Of Ithaca, father of Antinous. Once when he had attacked the Thesprotians, the allies of the Ithacans, Odysseus protected him from the indignation of the people of Ithaca. When Odysseus after his long wanderings returned home, Eupeithes wanted to avenge the death of his son Antinous, who had been one of Penelope's suitors and was slain by Odysseus. He accordingly led a band of Ithacans against Odysseus, but fell in the struggle.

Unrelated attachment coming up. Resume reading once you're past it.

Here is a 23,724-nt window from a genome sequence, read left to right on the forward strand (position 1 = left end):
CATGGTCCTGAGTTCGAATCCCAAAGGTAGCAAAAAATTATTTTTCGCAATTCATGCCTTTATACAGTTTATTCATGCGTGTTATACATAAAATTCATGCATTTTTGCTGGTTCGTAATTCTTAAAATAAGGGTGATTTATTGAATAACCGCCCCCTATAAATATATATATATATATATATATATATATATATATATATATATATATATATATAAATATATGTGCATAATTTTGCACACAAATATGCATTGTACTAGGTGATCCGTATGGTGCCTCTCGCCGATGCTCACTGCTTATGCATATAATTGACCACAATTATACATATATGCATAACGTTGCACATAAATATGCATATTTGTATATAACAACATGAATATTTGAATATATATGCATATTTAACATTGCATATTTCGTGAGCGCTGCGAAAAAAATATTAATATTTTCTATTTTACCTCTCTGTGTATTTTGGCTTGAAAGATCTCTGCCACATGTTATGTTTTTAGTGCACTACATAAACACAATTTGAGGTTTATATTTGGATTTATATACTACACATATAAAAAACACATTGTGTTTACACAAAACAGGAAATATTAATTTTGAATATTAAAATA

• Homer. Odyssey xvi, 436; xxiv. 469, 523.
  • Smith, William. (1870). Dictionary of Greek and Roman Biography and Mythology. London: Taylor, Walton, and Maberly.

This article incorporates text from Dictionary of Greek and Roman Biography and Mythology (1870) by William Smith, which is in the public domain.